Recycling messages used by bottled-water companies on overwrap for 24-pack cases aren't being noticed by 70 percent or more of shoppers, a survey shows, and many of those messages don't even resonate well with consumers.
That finding, based on recycling messages used by eight bottled-water brands, is a warning sign for all consumer-product companies to examine message content, placement and size.
“There is confusion with the messages on all consumer-product goods packaging, not just bottled water,” said Jonathan Asher, executive vice president of Perception Research Services International Inc., a Fort Lee, N.J., market research firm that specializes in packaging and shopper research.
“It seems to be a missed opportunity,” said Asher at the Bioplastek conference in Arlington, Va., earlier this year. “If you need to have a meaningful message to convey, you need to think about how to convey it. As a brand owner, you have to decide what's most important and change what you put on [the] front.”
Anne Reid, senior director of design realization in the Cincinnati office of San Francisco-based brand-consulting firm Landor Associates, agreed.
“Eighty percent of purchase decisions are made in 30 seconds or less,” she said. “So if you have too many messages, consumers won't get it. You have to do something really conspicuous so it pops off the page.”
The findings that environmental and recycling messages are both misunderstood and not noticed by most shoppers is even more troubling because another recent PRS survey found that most shoppers want to choose environmentally friendly packaging and that more than half of them are willing to pay more — especially those under the age of 40.
“The majority of shoppers want to select environmentally friendly packaging, but they are frustrated over how to do it,” added Asher. “They are confused and don't know which package is best for the environment.”
Part of the problem, he said, is that in many cases environmental claims are placed on the bottom of the packing, “and typically consumers do not pick up the packages and turn them over.”
But the bottled-water survey showed that, even when the recycling message was placed on the front of cases of bottled water, the majority of consumers didn't notice it, said Asher.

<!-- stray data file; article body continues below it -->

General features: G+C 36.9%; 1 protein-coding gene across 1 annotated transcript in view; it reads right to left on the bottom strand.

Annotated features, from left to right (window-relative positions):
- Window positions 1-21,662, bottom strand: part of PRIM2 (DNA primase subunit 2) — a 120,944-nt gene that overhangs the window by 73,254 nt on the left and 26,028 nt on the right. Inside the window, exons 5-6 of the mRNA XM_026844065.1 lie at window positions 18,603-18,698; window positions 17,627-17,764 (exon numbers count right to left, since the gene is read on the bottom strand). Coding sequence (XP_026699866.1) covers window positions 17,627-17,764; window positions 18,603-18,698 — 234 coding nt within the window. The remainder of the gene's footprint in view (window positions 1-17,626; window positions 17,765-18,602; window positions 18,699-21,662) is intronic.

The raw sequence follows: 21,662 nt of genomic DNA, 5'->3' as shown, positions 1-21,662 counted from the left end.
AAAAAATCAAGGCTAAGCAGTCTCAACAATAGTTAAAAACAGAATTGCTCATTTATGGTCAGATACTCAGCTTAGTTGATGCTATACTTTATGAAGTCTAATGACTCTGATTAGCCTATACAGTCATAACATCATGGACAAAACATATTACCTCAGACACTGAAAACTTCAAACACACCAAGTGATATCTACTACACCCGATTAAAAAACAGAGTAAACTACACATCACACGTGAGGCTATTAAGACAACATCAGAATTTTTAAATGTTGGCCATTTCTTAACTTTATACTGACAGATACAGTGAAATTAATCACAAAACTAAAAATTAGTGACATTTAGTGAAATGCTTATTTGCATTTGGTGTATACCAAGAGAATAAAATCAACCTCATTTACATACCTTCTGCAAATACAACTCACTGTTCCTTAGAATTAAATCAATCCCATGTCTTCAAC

That survey examined eight different messages:
* 50 percent less plastic.
* 30 percent less plastic.
* 100 percent recycled bottle.
* One percent for the planet.
* Bottle made with 30 percent less material.
* Eco-shaped bottle.
* Up to 30 percent plant-based bottle.
“The claim that the bottle was 100 recyclable far and away is the one that resonated the best with consumers,” said Asher. “The 1 percent for the planet had the least impact. But none of the messages were noticed that much.”
The most-noticed message — 50 percent less plastic — was seen by 39 percent of the shoppers. The message of 30 percent less plastic, used by four different brands marketed by Greenwich, Conn.-based Nestlé Waters North America Inc., was noticed by 10-26 percent of shoppers, depending on the brand.
Asher also noted that the two PlantBottle claims “didn't resonate well with the consumer.”
“Coca-Cola has won a lot of awards [for the PlantBottle], but from what we're seeing, consumers and shoppers don't get it yet. It probably has something to do with credibility, and also their concerns over whether it really works, and whether the water or beverage will taste the same.”
In addition, the 100 percent recyclable claim, used in small print on the Coca-Cola Dasani water brand, was only noticed by 4 percent of shoppers, which is unfortunate because in general, consumers said environmental claims “having to do with recycling are the ones that they notice the most and the claim that they think is the best,” Asher said.
The survey also found that claims that products and packaging are made with less material “are losing their allure,” he said.
“People are less influenced by ‘less material' claims. They are concerned they are giving up performance,” he said. “Consumers are starting to question manufacturing's behaviors and motives and see those claims as self-serving, in order to increase sales and make profit gains rather than protect the environment.”
“You need to make the extra effort to communicate your recycling or environmental message well,” said Asher. “It has to be compelling and visible and you have to make sure you are in tune with what the shopper finds meaningful — and not just do what makes sense to the corporation.”
Jacquelyn Ottman, founder and principal of J. Ottman Consulting Inc. in New York, agreed. “You have to avoid generalized environmental claims such as ‘eco-friendly,' “ said Ottman. “Be specific with your marketing claims because the wide variety of labels can be confusing to the consumer. But also make sure the packaging message doesn't overtake the product message.”
Darden Hood, president of Beta Analytic in Miami, thinks consumer-product companies should get stores to convey the environmental message they want to deliver to consumers.
“They need to engage the shoppers with banners or signs in the store that say ‘Recycle,' or, ‘Look for the PlantBottle,' “ Hood said. “They need to try to bring the message to the end of the aisle, to a banner that hangs from the ceiling, or to the storefront.”